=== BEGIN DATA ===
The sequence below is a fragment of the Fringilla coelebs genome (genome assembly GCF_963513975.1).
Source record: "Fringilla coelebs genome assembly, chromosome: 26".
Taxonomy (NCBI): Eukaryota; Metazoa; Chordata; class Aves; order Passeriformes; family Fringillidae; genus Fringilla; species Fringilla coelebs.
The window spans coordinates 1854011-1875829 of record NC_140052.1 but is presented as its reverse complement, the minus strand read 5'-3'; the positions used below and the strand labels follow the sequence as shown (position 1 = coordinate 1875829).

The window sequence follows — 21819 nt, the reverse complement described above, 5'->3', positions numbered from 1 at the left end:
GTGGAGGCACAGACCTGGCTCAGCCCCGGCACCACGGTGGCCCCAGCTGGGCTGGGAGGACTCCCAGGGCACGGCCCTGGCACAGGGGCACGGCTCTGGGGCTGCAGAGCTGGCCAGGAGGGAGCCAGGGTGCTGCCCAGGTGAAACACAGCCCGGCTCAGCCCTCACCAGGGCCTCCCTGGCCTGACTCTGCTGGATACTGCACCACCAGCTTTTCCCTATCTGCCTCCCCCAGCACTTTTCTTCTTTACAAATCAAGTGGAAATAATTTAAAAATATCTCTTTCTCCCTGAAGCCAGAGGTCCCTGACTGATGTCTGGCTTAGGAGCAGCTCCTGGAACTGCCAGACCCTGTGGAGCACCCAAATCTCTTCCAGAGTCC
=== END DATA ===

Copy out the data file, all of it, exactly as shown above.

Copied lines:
The sequence below is a fragment of the Fringilla coelebs genome (genome assembly GCF_963513975.1).
Source record: "Fringilla coelebs genome assembly, chromosome: 26".
Taxonomy (NCBI): Eukaryota; Metazoa; Chordata; class Aves; order Passeriformes; family Fringillidae; genus Fringilla; species Fringilla coelebs.
The window spans coordinates 1854011-1875829 of record NC_140052.1 but is presented as its reverse complement, the minus strand read 5'-3'; the positions used below and the strand labels follow the sequence as shown (position 1 = coordinate 1875829).

The window sequence follows — 21819 nt, the reverse complement described above, 5'->3', positions numbered from 1 at the left end:
GTGGAGGCACAGACCTGGCTCAGCCCCGGCACCACGGTGGCCCCAGCTGGGCTGGGAGGACTCCCAGGGCACGGCCCTGGCACAGGGGCACGGCTCTGGGGCTGCAGAGCTGGCCAGGAGGGAGCCAGGGTGCTGCCCAGGTGAAACACAGCCCGGCTCAGCCCTCACCAGGGCCTCCCTGGCCTGACTCTGCTGGATACTGCACCACCAGCTTTTCCCTATCTGCCTCCCCCAGCACTTTTCTTCTTTACAAATCAAGTGGAAATAATTTAAAAATATCTCTTTCTCCCTGAAGCCAGAGGTCCCTGACTGATGTCTGGCTTAGGAGCAGCTCCTGGAACTGCCAGACCCTGTGGAGCACCCAAATCTCTTCCAGAGTCC